Pete opened a bottle of wine last night and I jumped on him. Not literally.
Don't throw the cork out, I yelled. Literally. I wanted to make sure he heard me. I need it to make something.
He handed it over and, instead of telling me our apartment was turning into a garbage pail because I'm saving miscellaneous items for my craft projects, he told me it wasn't exactly cork and hoped that it would work.
Work for what, you ask. Oh, my crazy idea for table cards.
A knife (I grabbed the easiest to grab one, which just happened to be the biggest one)
A business card (you can pick up a blank pack at Staples or any similar store)
A permanent ink marker or a pen, whatever's handy
Scissors (which were camera shy)
I happened to have all these items on hand, so I paid a whopping nothing.
Cut the piece of construction paper in any shape you want.
I went with a heart, which is wedding appropriate ... and very easy to cut. But a solid heart, well that looked more pre-school Valentine's Day party rather than elegant wedding. So I had to jazz it up a bit.
I cut out the inside of the heart and, I don't know, somehow this made it a bit more elegant. Feel free to cut whatever shape you'd like. Circle, square, snowflake. Whatever works.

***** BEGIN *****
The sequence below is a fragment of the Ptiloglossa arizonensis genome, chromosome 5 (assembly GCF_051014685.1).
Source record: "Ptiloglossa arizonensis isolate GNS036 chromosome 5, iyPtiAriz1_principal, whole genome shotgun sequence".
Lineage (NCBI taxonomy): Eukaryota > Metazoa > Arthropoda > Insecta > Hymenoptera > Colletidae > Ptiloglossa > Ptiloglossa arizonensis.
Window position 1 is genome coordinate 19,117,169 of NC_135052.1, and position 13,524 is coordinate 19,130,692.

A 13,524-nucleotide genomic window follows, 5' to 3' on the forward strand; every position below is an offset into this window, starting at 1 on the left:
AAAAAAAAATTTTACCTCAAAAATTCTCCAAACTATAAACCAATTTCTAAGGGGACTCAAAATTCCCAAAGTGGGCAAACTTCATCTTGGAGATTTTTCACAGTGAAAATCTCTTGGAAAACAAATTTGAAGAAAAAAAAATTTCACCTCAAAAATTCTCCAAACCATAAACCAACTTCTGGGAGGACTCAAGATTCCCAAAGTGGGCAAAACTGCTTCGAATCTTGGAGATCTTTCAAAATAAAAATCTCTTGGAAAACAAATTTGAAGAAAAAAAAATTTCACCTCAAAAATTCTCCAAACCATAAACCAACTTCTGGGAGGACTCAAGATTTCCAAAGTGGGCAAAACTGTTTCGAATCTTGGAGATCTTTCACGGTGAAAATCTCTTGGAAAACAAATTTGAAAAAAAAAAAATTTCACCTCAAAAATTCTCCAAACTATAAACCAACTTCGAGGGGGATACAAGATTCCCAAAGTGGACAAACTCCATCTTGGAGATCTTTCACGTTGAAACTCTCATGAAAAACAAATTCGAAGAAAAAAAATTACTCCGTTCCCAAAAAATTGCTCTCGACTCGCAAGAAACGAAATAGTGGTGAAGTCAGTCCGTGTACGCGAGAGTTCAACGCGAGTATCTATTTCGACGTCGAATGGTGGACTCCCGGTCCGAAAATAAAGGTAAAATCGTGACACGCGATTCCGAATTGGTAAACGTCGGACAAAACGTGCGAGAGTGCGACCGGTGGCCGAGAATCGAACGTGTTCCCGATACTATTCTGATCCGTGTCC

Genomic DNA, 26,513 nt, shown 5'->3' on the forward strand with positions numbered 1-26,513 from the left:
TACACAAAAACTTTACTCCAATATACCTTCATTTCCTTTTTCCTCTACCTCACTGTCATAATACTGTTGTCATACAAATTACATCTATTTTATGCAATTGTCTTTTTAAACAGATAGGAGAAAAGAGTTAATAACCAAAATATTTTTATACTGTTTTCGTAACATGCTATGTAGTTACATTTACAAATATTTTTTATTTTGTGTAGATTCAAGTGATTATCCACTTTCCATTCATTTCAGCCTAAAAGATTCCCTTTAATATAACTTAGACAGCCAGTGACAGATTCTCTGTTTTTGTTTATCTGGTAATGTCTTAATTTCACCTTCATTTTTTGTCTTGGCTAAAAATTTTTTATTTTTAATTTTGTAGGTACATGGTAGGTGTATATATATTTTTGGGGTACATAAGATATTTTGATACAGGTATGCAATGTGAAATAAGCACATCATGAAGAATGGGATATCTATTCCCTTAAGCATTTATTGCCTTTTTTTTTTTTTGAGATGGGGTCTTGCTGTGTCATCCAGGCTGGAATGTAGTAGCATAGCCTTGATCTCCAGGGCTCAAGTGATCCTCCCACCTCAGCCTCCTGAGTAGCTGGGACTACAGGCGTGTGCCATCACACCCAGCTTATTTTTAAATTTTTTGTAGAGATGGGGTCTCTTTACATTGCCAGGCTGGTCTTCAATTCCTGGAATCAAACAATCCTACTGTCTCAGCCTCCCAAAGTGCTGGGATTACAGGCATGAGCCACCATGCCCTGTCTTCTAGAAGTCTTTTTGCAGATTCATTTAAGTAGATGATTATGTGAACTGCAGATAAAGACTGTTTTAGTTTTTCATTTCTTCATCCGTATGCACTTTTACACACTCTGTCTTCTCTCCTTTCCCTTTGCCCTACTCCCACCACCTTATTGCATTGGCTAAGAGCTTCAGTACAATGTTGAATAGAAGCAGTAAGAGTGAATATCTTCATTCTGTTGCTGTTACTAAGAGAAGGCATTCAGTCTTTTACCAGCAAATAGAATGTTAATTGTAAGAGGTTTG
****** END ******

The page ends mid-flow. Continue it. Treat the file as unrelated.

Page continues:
Glue the construction paper cut out.
Affix it wherever appropriate on your business card.
Follow suit with the rest of the design.
Elegant and glamorous.
I cut a flower too, just because I thought the tables would look pretty if the cards had different designs. Consider one design per table instead of just haphazardly scribbling names on cards. Then, have the designs coordinate with your centerpieces so it's a lot easier for people to find their seats.
Write the names of your guests on the side opposite the design. And then, if you're me, stand back and realize that this fat permanent ink marker probably wasn't the best writing utensil to choose. Yes, it's purple so it matched, but look how sloppy my handwriting looks.
And I actually practiced before writing on the card. Oh well.
Martha and George came out a little neater, but I would definitely use a different pen if I was actually making these for a wedding.
Now comes the dangerous part. Cutting the cork.
As I mentioned before, this isn't exactly a cork. It's more of a rubber stopper, so it wasn't that easy to cut. It probably would have been a lot easier with an X-acto knife, but I didn't have one handy.
You really need to cut into the cork, deep enough for it to hold the card in place. You don't want a shallow gash that gives the cards the opportunity to fall out.
I really need to find out why my thumb looks like a toe.
Stick the card in the slit (making sure that the name, the table number, and your beautiful design as all visible) and line these up at your wedding.
BRIDAL BABBLE: What shapes would you cut if you were making these?